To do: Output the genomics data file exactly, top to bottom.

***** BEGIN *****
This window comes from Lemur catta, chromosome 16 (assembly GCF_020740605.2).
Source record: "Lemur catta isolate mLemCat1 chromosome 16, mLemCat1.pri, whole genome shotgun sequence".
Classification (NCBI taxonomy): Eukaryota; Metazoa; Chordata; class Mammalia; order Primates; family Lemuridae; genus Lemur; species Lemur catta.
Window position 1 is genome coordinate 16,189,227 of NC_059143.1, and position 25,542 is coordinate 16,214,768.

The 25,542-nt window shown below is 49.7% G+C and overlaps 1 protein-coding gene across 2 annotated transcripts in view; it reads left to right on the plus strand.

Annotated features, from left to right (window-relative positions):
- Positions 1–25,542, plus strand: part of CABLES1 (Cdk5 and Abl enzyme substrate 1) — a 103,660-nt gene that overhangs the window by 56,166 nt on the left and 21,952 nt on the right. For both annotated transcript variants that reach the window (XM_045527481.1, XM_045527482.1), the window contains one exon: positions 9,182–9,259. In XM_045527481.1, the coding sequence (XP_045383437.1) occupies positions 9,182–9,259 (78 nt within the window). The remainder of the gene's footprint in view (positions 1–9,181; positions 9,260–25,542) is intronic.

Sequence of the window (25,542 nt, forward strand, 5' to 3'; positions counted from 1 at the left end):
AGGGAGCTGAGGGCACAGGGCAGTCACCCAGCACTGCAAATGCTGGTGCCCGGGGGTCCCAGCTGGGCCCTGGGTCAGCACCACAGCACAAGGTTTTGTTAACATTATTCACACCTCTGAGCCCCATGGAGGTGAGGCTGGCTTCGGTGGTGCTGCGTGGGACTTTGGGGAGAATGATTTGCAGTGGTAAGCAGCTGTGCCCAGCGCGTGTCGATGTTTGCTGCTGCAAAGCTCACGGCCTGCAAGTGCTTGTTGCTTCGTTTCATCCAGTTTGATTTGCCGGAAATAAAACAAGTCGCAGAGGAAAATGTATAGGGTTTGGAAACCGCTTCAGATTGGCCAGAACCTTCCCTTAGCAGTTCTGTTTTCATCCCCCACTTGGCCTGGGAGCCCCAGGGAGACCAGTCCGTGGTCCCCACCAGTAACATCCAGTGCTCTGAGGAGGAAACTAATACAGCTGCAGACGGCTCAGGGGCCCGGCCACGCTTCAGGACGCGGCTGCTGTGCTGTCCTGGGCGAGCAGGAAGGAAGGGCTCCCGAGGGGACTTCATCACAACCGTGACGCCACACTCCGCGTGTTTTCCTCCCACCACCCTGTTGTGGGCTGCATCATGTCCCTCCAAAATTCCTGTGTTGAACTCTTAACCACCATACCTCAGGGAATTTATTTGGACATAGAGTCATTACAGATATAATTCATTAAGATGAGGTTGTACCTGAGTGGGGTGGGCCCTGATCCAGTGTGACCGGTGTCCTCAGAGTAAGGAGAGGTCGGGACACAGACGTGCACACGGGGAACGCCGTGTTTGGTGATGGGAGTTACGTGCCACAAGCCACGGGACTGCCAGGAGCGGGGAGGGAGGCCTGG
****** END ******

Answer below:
This window comes from Lemur catta, chromosome 16 (assembly GCF_020740605.2).
Source record: "Lemur catta isolate mLemCat1 chromosome 16, mLemCat1.pri, whole genome shotgun sequence".
Classification (NCBI taxonomy): Eukaryota; Metazoa; Chordata; class Mammalia; order Primates; family Lemuridae; genus Lemur; species Lemur catta.
Window position 1 is genome coordinate 16,189,227 of NC_059143.1, and position 25,542 is coordinate 16,214,768.

The 25,542-nt window shown below is 49.7% G+C and overlaps 1 protein-coding gene across 2 annotated transcripts in view; it reads left to right on the plus strand.

Annotated features, from left to right (window-relative positions):
- Positions 1–25,542, plus strand: part of CABLES1 (Cdk5 and Abl enzyme substrate 1) — a 103,660-nt gene that overhangs the window by 56,166 nt on the left and 21,952 nt on the right. For both annotated transcript variants that reach the window (XM_045527481.1, XM_045527482.1), the window contains one exon: positions 9,182–9,259. In XM_045527481.1, the coding sequence (XP_045383437.1) occupies positions 9,182–9,259 (78 nt within the window). The remainder of the gene's footprint in view (positions 1–9,181; positions 9,260–25,542) is intronic.

Sequence of the window (25,542 nt, forward strand, 5' to 3'; positions counted from 1 at the left end):
AGGGAGCTGAGGGCACAGGGCAGTCACCCAGCACTGCAAATGCTGGTGCCCGGGGGTCCCAGCTGGGCCCTGGGTCAGCACCACAGCACAAGGTTTTGTTAACATTATTCACACCTCTGAGCCCCATGGAGGTGAGGCTGGCTTCGGTGGTGCTGCGTGGGACTTTGGGGAGAATGATTTGCAGTGGTAAGCAGCTGTGCCCAGCGCGTGTCGATGTTTGCTGCTGCAAAGCTCACGGCCTGCAAGTGCTTGTTGCTTCGTTTCATCCAGTTTGATTTGCCGGAAATAAAACAAGTCGCAGAGGAAAATGTATAGGGTTTGGAAACCGCTTCAGATTGGCCAGAACCTTCCCTTAGCAGTTCTGTTTTCATCCCCCACTTGGCCTGGGAGCCCCAGGGAGACCAGTCCGTGGTCCCCACCAGTAACATCCAGTGCTCTGAGGAGGAAACTAATACAGCTGCAGACGGCTCAGGGGCCCGGCCACGCTTCAGGACGCGGCTGCTGTGCTGTCCTGGGCGAGCAGGAAGGAAGGGCTCCCGAGGGGACTTCATCACAACCGTGACGCCACACTCCGCGTGTTTTCCTCCCACCACCCTGTTGTGGGCTGCATCATGTCCCTCCAAAATTCCTGTGTTGAACTCTTAACCACCATACCTCAGGGAATTTATTTGGACATAGAGTCATTACAGATATAATTCATTAAGATGAGGTTGTACCTGAGTGGGGTGGGCCCTGATCCAGTGTGACCGGTGTCCTCAGAGTAAGGAGAGGTCGGGACACAGACGTGCACACGGGGAACGCCGTGTTTGGTGATGGGAGTTACGTGCCACAAGCCACGGGACTGCCAGGAGCGGGGAGGGAGGCCTGG